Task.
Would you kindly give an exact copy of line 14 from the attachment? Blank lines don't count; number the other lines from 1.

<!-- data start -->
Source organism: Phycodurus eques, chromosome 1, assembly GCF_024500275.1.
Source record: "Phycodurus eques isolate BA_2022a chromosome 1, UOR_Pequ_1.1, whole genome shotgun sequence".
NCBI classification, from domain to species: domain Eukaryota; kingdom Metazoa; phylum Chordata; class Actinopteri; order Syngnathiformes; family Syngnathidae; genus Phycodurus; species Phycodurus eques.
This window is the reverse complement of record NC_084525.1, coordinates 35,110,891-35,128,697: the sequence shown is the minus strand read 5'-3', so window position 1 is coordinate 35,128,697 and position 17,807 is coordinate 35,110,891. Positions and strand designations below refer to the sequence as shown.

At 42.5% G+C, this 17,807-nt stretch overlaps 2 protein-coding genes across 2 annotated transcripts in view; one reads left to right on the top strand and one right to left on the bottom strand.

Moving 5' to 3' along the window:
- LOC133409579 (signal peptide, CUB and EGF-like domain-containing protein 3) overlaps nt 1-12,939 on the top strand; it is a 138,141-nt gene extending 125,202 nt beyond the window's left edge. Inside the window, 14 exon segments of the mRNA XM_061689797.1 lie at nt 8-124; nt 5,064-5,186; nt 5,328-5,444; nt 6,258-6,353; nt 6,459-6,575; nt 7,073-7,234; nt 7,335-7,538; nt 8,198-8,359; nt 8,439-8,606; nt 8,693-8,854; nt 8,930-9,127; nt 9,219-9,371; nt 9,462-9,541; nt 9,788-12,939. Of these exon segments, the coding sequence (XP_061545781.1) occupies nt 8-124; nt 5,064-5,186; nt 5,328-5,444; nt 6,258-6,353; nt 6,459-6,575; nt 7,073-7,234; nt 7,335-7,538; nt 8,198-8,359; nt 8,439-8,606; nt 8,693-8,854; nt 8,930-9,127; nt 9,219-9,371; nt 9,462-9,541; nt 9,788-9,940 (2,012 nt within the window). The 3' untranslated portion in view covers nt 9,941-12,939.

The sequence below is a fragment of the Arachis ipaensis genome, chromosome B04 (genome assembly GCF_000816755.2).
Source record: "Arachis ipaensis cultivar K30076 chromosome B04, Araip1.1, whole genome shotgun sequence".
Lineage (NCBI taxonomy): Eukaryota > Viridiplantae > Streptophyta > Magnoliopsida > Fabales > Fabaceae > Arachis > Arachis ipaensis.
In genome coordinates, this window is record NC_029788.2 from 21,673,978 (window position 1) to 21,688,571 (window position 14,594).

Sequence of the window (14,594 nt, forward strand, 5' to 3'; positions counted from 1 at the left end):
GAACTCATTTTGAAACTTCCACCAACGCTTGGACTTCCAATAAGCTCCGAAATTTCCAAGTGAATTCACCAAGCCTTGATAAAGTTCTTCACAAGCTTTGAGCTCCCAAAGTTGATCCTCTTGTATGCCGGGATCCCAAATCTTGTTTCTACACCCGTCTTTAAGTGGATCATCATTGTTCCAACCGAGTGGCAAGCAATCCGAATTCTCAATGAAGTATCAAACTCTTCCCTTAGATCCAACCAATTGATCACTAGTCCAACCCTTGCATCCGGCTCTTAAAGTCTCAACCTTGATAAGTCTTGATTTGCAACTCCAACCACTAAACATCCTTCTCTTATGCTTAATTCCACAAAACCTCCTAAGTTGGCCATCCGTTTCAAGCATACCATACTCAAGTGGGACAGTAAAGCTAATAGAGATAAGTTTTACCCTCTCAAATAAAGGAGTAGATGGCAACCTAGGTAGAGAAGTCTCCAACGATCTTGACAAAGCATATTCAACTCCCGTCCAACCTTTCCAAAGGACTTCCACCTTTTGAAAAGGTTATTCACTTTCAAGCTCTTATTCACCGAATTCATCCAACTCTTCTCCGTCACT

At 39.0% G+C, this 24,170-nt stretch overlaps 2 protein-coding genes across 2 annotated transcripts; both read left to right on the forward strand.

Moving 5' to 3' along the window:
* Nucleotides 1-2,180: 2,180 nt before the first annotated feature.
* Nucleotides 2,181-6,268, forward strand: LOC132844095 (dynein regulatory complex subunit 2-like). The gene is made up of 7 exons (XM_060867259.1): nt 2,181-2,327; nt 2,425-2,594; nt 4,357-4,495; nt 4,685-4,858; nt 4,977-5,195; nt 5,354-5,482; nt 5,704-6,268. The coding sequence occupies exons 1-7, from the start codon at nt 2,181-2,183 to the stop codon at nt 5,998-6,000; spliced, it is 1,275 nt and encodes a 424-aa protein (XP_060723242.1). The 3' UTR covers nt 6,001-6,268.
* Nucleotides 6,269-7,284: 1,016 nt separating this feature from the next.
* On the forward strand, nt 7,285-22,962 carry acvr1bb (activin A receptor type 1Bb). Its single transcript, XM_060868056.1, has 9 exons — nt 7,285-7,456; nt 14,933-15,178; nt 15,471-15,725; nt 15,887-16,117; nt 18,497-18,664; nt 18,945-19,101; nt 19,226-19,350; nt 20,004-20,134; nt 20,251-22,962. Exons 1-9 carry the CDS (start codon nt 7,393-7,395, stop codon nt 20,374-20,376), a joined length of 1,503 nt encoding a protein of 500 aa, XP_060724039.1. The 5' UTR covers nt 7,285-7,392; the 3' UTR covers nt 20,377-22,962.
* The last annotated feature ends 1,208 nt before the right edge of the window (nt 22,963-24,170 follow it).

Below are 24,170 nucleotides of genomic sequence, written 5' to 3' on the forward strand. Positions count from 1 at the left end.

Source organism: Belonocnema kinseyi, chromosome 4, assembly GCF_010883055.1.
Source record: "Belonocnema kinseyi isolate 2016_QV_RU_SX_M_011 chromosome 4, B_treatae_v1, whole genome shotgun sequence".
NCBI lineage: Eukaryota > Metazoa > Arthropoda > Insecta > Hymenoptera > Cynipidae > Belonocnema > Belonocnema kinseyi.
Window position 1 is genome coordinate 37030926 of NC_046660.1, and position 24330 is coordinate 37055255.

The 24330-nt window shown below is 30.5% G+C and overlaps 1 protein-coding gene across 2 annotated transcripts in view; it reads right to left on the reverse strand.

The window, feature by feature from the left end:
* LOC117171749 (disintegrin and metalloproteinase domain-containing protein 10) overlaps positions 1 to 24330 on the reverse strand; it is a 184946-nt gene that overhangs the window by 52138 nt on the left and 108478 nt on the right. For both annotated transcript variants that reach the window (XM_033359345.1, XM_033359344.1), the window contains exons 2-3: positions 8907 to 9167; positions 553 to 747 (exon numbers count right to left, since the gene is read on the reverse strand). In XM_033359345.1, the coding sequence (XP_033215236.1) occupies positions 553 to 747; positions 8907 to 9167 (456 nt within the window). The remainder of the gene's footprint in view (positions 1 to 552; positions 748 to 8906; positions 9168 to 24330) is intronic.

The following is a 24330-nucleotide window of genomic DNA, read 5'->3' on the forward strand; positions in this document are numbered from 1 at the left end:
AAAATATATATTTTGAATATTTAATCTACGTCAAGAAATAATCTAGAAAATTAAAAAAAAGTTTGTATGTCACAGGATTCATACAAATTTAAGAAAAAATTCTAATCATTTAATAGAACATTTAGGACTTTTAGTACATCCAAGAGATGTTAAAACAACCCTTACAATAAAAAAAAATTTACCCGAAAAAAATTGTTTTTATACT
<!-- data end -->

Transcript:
At 39.0% G+C, this 24,170-nt stretch overlaps 2 protein-coding genes across 2 annotated transcripts; both read left to right on the forward strand.